Tuesday, April 30, 2013

The Hero's Guide

Ok, time for a little quiz. How many of these characters can you name?

Not difficult? I thought so.

Now for the hard part. How many of these characters can you name (and I mean real first names, not titles)?

Let's see, Shang, Flynn, humm, ummm, Prince..., Charming?, well..., I think..., Ha! Aladdin, and John Smith.


These guys go through life collectively known as "Charming." In fact, things have gotten so bad that no one knows their real names anymore. (Disney Wiki says they are, from left to right, Shang, Flynn, Adam, Eric, Ferdinand, Charming, Phillip, Naveen, Aladdin, & John Smith.) They are simply flat, interchangeable characters. They are called heroes, but, well, honestly, what heroics have they actually accomplished?

They need some help. They need to perform some real heroics.

Fortunately, unlike the lousy bards responsible for most of the above stories (and who forgot to even name the princes), Christopher Healy has written the "happily ever after" from their perspective. It's aptly called The Hero's Guide to Saving Your Kingdom.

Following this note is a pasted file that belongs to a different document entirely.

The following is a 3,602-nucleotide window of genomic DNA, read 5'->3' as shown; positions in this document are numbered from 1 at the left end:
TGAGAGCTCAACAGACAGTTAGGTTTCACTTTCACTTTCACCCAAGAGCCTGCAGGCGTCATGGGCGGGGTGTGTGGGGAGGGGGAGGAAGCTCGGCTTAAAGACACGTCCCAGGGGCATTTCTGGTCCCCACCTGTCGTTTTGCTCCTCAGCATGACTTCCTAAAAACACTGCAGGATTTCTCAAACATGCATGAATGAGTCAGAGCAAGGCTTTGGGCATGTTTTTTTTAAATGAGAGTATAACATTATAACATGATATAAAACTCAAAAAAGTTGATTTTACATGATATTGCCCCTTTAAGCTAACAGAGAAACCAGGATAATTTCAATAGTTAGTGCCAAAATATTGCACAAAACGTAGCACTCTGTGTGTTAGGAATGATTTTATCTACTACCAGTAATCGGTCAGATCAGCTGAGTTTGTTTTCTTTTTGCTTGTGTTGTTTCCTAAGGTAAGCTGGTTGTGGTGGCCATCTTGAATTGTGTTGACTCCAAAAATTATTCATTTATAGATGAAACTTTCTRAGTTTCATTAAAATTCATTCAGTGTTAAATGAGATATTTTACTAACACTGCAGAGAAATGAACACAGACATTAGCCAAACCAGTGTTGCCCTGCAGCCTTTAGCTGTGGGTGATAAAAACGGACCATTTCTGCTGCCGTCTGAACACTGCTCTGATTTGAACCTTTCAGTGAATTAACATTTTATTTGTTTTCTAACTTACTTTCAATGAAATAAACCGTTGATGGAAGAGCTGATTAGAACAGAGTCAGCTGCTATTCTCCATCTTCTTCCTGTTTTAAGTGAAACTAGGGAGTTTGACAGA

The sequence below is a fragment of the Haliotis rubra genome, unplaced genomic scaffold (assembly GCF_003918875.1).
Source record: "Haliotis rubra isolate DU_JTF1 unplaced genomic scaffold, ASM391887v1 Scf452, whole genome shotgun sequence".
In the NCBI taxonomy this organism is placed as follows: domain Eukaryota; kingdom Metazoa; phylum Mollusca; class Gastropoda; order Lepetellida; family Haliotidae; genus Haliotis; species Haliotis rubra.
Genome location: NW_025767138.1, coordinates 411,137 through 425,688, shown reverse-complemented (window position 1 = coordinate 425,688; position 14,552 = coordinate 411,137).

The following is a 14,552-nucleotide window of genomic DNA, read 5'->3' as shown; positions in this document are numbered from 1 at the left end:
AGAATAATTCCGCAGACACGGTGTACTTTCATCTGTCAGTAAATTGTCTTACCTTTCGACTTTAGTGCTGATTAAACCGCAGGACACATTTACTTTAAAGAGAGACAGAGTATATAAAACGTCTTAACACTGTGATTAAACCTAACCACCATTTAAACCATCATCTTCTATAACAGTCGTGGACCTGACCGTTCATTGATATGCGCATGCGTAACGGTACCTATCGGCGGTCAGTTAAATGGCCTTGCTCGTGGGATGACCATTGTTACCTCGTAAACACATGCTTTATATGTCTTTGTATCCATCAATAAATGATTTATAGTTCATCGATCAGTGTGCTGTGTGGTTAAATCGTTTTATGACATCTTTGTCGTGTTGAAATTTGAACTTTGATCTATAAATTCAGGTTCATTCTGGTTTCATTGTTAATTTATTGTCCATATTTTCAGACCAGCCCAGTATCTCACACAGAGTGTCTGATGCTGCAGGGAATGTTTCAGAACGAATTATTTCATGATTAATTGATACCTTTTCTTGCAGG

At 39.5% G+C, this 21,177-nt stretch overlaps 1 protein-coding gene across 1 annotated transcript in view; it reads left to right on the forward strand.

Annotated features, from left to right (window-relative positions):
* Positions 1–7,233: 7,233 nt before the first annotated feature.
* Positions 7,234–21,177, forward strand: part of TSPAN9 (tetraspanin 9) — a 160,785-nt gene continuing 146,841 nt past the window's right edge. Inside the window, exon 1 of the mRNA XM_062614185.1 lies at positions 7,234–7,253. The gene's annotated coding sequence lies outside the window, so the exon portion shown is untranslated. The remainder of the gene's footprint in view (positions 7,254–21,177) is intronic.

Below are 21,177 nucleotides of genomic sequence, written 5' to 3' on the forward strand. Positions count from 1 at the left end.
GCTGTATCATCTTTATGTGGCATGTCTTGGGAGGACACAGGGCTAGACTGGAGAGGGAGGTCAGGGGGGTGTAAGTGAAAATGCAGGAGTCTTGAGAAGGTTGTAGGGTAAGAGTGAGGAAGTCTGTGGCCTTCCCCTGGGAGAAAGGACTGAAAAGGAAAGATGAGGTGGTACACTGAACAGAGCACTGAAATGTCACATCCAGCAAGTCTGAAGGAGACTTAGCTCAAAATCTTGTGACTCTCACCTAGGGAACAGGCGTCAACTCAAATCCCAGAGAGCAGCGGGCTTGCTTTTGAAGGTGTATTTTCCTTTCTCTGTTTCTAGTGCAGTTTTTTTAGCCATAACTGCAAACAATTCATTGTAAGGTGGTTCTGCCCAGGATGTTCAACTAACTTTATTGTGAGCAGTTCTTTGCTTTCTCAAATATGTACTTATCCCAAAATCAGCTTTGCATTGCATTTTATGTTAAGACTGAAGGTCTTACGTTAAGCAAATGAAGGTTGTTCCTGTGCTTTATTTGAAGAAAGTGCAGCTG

In it, you'll meet the self-assured Prince Liam, the foppish Prince Frederic, the absent-minded Prince Duncan, and the muscular but insecure Prince Gustav (he has sixteen older brothers, each more muscular than he), as well as their respective princesses Sleeping Beauty, Cinderella, Snow White, and Rapunzel. This group has not only names, but also distinct personalities.

Unfortunately, what the princes don't have at this beginning of happily ever after, is princesses. You see, after the initial thrill of being in a fairy tale wore off, all the princesses discovered that their princes were rather, well, immature. So, by means of various happenstances, all four princes end up together, lamenting their troubles with their princesses.

Which is when danger strikes. And, as the title would suggest, they need to rise above their slights and save their kingdom (with the help, of course, of their princesses). Along the way they learn the importance of heroism and bravery, their princesses learn that they may have misjudged their princes to quickly, and we learn that not all the princesses were accurately portrayed either in the common tellings.

Not that this is a moralizing tale, however. It is tongue-in-cheek fairy tale in one of the best senses (right alongside Dealing with Dragons), and is full of giants, bandits, ruffians, witches, and kingdoms that need saving. And, as would be expected, this is only the beginning of their adventures. Because once the kingdom has been saved, we're ready for The Hero's Guide to Storming the Castle.

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